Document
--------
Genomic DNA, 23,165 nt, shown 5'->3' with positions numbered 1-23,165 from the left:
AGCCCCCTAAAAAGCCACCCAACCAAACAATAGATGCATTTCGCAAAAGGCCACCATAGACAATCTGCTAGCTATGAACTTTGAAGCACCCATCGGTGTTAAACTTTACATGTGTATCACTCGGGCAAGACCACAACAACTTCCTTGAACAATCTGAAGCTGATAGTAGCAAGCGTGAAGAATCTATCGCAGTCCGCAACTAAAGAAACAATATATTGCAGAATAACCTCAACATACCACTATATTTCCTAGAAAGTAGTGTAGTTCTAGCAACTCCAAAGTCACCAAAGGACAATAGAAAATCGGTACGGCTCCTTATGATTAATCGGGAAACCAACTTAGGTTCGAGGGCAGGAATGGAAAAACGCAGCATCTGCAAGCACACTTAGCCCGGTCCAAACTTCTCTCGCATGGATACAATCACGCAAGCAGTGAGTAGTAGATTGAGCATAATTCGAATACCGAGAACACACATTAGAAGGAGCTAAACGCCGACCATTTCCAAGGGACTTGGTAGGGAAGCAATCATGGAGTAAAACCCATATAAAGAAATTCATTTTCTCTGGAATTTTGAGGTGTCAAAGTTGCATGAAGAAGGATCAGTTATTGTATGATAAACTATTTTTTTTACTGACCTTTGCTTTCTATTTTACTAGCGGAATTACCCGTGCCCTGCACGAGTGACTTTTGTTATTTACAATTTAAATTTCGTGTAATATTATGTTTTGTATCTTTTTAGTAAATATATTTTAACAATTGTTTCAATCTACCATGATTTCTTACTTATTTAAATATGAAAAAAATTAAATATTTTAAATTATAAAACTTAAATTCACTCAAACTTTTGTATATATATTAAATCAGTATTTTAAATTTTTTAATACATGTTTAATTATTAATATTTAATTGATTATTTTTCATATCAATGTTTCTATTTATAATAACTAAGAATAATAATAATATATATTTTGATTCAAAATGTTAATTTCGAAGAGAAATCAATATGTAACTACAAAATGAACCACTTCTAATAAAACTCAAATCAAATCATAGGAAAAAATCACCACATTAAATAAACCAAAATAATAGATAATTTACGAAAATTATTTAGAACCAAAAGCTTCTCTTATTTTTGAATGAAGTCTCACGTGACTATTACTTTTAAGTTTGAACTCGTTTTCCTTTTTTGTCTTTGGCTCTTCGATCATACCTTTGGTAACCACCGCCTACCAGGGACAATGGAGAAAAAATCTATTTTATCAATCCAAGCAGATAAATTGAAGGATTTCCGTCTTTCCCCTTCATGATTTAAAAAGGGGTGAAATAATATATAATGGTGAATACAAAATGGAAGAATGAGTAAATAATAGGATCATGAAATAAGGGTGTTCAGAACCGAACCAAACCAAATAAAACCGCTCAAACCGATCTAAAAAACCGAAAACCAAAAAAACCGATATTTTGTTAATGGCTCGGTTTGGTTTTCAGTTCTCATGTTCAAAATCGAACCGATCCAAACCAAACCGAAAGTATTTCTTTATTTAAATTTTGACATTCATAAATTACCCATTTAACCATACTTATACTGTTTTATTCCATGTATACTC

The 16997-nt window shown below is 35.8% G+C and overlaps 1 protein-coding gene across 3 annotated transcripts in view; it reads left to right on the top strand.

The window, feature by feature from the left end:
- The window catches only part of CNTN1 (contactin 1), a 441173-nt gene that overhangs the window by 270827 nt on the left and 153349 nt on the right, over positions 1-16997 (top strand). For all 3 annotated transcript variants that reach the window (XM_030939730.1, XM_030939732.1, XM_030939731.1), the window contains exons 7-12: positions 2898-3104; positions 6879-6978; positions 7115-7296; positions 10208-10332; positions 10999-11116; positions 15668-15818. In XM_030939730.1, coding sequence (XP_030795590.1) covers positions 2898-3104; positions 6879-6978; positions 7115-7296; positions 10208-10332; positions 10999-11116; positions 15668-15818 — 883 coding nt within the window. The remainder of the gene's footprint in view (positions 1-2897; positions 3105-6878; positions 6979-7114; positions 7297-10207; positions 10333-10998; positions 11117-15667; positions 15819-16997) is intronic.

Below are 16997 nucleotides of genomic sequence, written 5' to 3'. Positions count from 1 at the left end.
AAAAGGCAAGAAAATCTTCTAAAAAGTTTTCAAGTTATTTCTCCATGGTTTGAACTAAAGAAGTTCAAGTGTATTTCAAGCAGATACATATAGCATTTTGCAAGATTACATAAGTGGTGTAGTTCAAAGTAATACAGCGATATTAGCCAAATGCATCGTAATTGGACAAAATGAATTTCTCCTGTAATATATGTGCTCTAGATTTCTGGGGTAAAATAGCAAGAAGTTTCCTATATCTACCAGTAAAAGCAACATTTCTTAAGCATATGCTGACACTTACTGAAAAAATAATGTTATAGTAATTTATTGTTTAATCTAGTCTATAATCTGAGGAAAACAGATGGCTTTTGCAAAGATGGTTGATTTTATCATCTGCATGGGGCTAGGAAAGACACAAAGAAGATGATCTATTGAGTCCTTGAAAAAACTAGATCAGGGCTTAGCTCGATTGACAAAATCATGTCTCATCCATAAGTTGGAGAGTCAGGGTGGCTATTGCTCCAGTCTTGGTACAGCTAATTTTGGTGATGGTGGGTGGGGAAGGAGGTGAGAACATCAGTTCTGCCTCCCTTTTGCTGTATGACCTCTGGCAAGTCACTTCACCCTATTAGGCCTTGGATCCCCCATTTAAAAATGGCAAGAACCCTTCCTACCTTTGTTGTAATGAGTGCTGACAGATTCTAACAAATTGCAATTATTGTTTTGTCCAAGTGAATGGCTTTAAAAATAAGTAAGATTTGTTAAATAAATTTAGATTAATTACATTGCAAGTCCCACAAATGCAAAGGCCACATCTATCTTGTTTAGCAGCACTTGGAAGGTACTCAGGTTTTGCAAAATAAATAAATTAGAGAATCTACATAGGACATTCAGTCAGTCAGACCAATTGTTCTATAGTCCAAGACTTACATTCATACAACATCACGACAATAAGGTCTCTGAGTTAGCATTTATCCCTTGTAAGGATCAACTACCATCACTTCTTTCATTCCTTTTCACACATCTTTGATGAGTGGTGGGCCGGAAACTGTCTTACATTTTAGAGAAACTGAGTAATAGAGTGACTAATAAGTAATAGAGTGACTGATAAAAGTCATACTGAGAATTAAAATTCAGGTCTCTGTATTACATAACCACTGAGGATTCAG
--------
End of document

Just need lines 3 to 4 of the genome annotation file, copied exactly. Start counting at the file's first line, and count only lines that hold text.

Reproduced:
The 16997-nt window shown below is 35.8% G+C and overlaps 1 protein-coding gene across 3 annotated transcripts in view; it reads left to right on the top strand.

The window, feature by feature from the left end: